I was listening to a Deepak Chopra meditation a few days ago. The topic was focused on the cultural pressure that is placed on us to be productive each day. I have been thinking about the reflections that were shared and have wondered whether being productive is really what most of us want to do with our lives.
Because of the internalization of cultural messages that push for doing, accomplishing, and achieving, it’s as though we hear an internal tape that requires us to make daily to do lists, to cross off as many items from the list as possible during the day, to review the list at the end of the day, and to know before we go to bed exactly how successful we were that day at accomplishing our goals. The next day we start again with a new list, new items are added, and what has not yet been completed remains on the list. It seems that our sense of self esteem is tied into the to do list and how many items we are able to cross off. Have you ever noticed that there is always something that needs to be done? Doing is just darn exhausting! Imagine a hamster on a wheel – constantly moving but never really getting anywhere.
The late psychologist Abraham Maslow created a theory based on a hierarchy of needs that lead to self actualization. He described self actualization as a state in which one feels good, is satisfied with themselves, and is content with where their lives are headed.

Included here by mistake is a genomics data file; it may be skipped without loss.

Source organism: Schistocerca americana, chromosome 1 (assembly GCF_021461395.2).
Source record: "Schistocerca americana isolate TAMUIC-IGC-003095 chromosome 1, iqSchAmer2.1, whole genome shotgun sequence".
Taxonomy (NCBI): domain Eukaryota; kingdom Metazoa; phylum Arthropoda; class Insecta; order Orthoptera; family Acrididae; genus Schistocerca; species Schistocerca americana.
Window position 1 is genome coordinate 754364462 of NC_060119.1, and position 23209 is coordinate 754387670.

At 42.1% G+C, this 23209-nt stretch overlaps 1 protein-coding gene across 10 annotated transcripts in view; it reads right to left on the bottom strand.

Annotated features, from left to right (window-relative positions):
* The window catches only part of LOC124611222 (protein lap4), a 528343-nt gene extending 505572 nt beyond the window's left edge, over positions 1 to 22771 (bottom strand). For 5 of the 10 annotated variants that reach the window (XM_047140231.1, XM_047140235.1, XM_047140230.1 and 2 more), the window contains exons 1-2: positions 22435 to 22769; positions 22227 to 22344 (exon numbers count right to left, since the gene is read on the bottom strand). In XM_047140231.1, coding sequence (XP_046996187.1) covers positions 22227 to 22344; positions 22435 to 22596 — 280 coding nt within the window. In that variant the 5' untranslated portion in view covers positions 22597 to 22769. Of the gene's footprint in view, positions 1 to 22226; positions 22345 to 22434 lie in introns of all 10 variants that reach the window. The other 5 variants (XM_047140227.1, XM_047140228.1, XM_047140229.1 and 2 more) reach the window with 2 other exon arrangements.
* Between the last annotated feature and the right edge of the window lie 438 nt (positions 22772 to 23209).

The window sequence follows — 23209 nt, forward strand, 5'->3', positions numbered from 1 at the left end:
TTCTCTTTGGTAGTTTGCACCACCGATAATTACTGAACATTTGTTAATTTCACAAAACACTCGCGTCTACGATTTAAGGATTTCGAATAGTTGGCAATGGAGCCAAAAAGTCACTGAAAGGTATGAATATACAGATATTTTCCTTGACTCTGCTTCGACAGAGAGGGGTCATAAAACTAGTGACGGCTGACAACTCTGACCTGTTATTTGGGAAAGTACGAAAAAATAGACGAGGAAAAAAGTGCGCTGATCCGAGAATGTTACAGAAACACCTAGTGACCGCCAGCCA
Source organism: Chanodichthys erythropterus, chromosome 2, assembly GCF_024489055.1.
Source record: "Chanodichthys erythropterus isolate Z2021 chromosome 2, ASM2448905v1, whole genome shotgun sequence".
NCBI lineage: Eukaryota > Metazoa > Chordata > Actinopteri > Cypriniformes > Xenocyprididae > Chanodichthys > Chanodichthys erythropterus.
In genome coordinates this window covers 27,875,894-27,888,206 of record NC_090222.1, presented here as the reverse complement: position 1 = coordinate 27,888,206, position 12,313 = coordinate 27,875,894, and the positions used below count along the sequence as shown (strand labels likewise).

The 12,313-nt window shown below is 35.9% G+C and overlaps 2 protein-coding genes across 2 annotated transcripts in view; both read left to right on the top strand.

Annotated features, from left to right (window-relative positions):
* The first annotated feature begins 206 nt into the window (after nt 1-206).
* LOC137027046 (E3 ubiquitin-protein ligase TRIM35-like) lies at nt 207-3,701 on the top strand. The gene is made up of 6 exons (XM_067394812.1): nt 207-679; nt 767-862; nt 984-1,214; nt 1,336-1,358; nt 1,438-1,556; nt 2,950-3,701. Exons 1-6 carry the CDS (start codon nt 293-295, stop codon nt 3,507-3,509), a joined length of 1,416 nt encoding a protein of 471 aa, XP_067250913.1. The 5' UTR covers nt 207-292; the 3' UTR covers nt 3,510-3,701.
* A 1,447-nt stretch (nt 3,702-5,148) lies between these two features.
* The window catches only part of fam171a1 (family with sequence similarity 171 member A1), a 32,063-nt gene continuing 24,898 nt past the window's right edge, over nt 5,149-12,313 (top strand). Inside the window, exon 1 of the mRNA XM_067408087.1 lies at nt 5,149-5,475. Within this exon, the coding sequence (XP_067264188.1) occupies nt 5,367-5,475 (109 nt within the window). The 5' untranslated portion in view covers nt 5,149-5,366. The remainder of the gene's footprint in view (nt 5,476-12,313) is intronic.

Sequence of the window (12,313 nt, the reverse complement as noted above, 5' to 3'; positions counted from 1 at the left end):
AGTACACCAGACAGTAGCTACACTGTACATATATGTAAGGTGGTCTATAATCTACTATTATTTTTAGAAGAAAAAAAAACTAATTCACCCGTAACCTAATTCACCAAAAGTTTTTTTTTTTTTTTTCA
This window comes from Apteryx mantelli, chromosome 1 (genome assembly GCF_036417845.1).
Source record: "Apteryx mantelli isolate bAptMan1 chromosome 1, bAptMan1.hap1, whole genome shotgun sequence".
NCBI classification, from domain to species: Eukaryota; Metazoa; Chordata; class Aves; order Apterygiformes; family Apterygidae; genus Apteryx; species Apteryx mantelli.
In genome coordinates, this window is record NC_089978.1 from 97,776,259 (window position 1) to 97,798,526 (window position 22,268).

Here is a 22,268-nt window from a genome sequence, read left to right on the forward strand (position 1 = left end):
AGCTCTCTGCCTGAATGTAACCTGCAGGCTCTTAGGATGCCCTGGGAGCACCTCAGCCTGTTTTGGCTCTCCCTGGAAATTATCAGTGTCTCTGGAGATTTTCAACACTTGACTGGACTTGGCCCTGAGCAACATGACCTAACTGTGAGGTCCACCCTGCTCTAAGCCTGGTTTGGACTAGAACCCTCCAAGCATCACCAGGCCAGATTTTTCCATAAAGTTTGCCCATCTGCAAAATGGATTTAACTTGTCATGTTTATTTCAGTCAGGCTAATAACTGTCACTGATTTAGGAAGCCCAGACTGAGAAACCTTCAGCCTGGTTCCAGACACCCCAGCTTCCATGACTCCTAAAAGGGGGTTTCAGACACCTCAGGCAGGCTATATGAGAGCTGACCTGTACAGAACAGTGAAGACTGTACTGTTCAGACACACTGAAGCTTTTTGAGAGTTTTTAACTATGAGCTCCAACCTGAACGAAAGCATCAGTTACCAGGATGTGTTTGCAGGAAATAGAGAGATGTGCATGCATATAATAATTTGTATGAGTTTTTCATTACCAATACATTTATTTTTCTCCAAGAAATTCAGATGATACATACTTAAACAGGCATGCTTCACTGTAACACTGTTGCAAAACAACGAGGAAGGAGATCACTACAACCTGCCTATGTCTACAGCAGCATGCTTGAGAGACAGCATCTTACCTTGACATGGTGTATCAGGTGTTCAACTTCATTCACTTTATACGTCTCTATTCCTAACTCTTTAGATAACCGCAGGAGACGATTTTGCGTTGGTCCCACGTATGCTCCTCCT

Since the onset of the pandemic, millions of Americans have quit their jobs. What might be transpiring in our culture that is creating this phenomenon? I think we may be witnessing a shift in what it means to be be a productive and successful human being in America.
It seems to me that perhaps the pandemic has awakened an awareness of what it takes to be self actualized. In my career history, it was assumed that I would work 60 hours a week, pursue multiple higher education degrees, and also volunteer my time in my community to be of service. That’s on top of self care demands like exercise, meditation, eating a healthy diet, looking fabulous, getting a good sleep, meeting the right mate, and if lucky taking two weeks vacation a year. Looking back, I felt like a human doing rather than human being.
What to do? For now, I will follow the advice given in Deepak Chopra’s meditation. It boils down to exploring how to break free of old patterns and learning to create new patterns that lead to a life that we love and honor. In a nutshell: to be still, to be silent, and to be loving of our humanity.